imagine
16th August 2012, 20:18
although he has been abscent from uk 15 yrs, in all fairness after paying 40 yrs of contribution, surely there ought to be some help if not all,

or a refund of his ni contributions with interest
an illegal will get it , where is the fairness ,

Dedworth
16th August 2012, 20:34
Bill Maudling may not have been resident in the UK for 15 years ... OK. But he IS British ... and, being an elderly, retired person - WHO, throughout a working lifetime of at least four decades, has paid handsomely towards the maintenance of OUR 'Welfare State' ... in terms of hefty taxation and National Insurance contributions :rolleyes: - surely he's entitled to benefit from the free care [at source] provided by the National Health Service.

So WHY SHOULD this :olddude: ... now in desperate need of NHS operative treatment on his leg ... be EXPECTED to *foot (s'cuse *puns in such circumstances) the *bill?

Diabolical! :cwm23:

I fully agree Arthur as usual one rule for us another for Johnny Foreigner

http://www.express.co.uk/posts/view/321878/-40m-health-tourist-debt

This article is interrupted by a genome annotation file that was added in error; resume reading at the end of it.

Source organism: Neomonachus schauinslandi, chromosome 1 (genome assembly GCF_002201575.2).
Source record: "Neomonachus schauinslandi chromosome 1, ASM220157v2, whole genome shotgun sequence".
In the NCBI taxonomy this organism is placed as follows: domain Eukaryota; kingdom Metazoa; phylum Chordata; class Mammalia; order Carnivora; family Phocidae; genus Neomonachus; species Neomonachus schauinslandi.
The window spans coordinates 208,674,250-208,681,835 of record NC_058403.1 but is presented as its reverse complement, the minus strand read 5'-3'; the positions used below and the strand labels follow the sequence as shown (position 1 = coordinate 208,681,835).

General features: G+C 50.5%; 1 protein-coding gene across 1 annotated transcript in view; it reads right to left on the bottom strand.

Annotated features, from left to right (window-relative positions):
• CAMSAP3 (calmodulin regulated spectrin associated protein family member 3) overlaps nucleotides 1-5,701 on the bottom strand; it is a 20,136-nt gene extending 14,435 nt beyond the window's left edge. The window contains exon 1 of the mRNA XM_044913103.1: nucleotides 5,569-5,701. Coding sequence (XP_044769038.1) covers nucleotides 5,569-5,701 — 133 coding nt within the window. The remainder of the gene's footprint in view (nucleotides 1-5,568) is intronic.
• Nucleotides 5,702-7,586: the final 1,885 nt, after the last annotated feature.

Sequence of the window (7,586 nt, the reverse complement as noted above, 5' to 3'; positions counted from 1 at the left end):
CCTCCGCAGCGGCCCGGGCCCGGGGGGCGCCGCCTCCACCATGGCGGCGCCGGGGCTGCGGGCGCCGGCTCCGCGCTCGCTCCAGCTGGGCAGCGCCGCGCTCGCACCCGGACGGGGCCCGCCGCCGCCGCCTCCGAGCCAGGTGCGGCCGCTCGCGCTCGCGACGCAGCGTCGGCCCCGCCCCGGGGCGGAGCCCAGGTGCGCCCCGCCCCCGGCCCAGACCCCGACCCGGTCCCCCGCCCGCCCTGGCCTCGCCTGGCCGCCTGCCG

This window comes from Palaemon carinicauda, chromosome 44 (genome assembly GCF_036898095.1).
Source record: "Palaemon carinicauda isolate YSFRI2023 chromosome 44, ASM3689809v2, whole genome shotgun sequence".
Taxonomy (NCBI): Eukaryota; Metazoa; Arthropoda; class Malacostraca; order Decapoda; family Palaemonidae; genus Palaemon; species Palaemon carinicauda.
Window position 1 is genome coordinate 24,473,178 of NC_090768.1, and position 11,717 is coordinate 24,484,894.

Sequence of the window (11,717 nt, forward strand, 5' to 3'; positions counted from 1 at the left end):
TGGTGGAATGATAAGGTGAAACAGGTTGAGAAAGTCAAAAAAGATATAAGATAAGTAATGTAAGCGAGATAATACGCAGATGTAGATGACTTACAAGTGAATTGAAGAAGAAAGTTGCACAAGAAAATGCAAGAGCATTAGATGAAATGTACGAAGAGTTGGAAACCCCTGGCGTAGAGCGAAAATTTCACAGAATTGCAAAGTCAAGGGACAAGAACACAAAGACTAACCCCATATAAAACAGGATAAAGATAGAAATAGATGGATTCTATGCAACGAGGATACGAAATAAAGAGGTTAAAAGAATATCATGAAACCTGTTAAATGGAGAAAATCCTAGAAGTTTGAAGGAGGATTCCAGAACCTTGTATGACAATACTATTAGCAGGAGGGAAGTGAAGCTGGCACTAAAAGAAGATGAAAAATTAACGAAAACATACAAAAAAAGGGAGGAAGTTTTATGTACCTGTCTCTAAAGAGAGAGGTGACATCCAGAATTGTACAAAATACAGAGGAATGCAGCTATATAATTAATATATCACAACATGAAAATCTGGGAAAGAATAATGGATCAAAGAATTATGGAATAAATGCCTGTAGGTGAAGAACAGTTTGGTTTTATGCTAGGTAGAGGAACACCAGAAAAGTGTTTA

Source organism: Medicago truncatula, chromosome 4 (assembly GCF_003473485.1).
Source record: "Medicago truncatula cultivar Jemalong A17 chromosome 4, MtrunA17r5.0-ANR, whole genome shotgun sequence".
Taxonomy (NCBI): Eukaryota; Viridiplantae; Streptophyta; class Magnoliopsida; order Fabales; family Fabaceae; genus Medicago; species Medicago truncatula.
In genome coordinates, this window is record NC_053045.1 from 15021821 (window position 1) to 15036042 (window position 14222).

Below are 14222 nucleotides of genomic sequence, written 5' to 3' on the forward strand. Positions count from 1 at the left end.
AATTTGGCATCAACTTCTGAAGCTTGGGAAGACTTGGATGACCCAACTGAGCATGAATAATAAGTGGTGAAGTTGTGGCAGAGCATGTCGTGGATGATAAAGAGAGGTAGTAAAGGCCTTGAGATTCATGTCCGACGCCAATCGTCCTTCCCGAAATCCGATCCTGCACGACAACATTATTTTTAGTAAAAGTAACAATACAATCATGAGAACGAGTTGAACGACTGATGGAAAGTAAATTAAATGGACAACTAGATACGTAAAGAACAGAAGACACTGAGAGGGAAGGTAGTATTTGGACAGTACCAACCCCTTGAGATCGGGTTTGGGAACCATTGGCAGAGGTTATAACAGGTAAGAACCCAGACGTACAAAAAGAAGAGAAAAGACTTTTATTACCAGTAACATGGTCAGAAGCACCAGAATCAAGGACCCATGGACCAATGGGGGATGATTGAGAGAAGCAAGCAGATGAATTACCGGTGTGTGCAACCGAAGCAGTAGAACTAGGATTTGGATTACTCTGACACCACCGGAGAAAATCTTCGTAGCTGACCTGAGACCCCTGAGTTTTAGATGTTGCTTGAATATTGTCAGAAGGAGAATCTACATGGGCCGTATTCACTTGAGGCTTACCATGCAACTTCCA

Foreign “health tourists” who cash in on free NHS treatment have run up debts of 40million, an MP revealed yesterday.

Tory Chris Skidmore blasted the “free-for-all” system and urged the Government to issue a clear definition of who is eligible for care in the UK.

Mr Skidmore, a member of the Commons Health Select Committee, said he had found via Freedom of Information requests that just over 40million of debts owed by foreign nationals has been written off by NHS Trusts.

Another survey earlier this month showed the average unpaid Trust bill for providing care to foreigners was 230,000. St George’s Trust in south London had the largest, at 2million.

Mr Skidmore said the NHS “cannot be a free-for-all for everybody to use”, adding: “The NHS is the national health service, it is not an international one and while we all believe that healthcare treatment must be free at the point of use, it cannot be free at the point of abuse.”

Public Health Minister Anne Milton said: “We are currently reviewing arrangements to prevent inappropriate free access to the NHS.”

grahamw48
16th August 2012, 20:41
'Reviewing arrangements' . :NoNo:

WHEN are these fools going to start reviewing the OBVIOUS shortcomings BEFORE the abuse takes place ? :doh

Terpe
16th August 2012, 20:45
'Reviewing arrangements' . :NoNo:

WHEN are these fools going to start reviewing the OBVIOUS shortcomings BEFORE the abuse takes place ? :doh